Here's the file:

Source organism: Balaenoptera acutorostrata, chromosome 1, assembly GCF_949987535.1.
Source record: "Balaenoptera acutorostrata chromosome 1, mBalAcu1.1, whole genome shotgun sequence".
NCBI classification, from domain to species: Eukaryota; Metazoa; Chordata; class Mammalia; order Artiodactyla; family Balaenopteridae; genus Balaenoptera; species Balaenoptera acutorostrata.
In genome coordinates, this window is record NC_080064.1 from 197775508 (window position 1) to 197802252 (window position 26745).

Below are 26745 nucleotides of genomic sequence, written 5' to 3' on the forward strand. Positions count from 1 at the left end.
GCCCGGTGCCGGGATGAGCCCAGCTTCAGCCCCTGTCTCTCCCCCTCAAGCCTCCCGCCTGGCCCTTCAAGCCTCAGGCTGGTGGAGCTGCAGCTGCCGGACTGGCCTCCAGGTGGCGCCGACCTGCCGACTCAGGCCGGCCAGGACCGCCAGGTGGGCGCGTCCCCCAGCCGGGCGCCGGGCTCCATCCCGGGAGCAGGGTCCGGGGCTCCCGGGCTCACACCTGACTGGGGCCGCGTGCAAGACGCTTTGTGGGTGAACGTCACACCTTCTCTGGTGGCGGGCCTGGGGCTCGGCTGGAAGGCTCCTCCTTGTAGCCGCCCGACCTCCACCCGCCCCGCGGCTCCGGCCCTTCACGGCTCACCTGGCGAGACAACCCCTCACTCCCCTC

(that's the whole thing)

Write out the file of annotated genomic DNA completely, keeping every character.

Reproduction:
Source organism: Balaenoptera acutorostrata, chromosome 1, assembly GCF_949987535.1.
Source record: "Balaenoptera acutorostrata chromosome 1, mBalAcu1.1, whole genome shotgun sequence".
NCBI classification, from domain to species: Eukaryota; Metazoa; Chordata; class Mammalia; order Artiodactyla; family Balaenopteridae; genus Balaenoptera; species Balaenoptera acutorostrata.
In genome coordinates, this window is record NC_080064.1 from 197775508 (window position 1) to 197802252 (window position 26745).

Below are 26745 nucleotides of genomic sequence, written 5' to 3' on the forward strand. Positions count from 1 at the left end.
GCCCGGTGCCGGGATGAGCCCAGCTTCAGCCCCTGTCTCTCCCCCTCAAGCCTCCCGCCTGGCCCTTCAAGCCTCAGGCTGGTGGAGCTGCAGCTGCCGGACTGGCCTCCAGGTGGCGCCGACCTGCCGACTCAGGCCGGCCAGGACCGCCAGGTGGGCGCGTCCCCCAGCCGGGCGCCGGGCTCCATCCCGGGAGCAGGGTCCGGGGCTCCCGGGCTCACACCTGACTGGGGCCGCGTGCAAGACGCTTTGTGGGTGAACGTCACACCTTCTCTGGTGGCGGGCCTGGGGCTCGGCTGGAAGGCTCCTCCTTGTAGCCGCCCGACCTCCACCCGCCCCGCGGCTCCGGCCCTTCACGGCTCACCTGGCGAGACAACCCCTCACTCCCCTC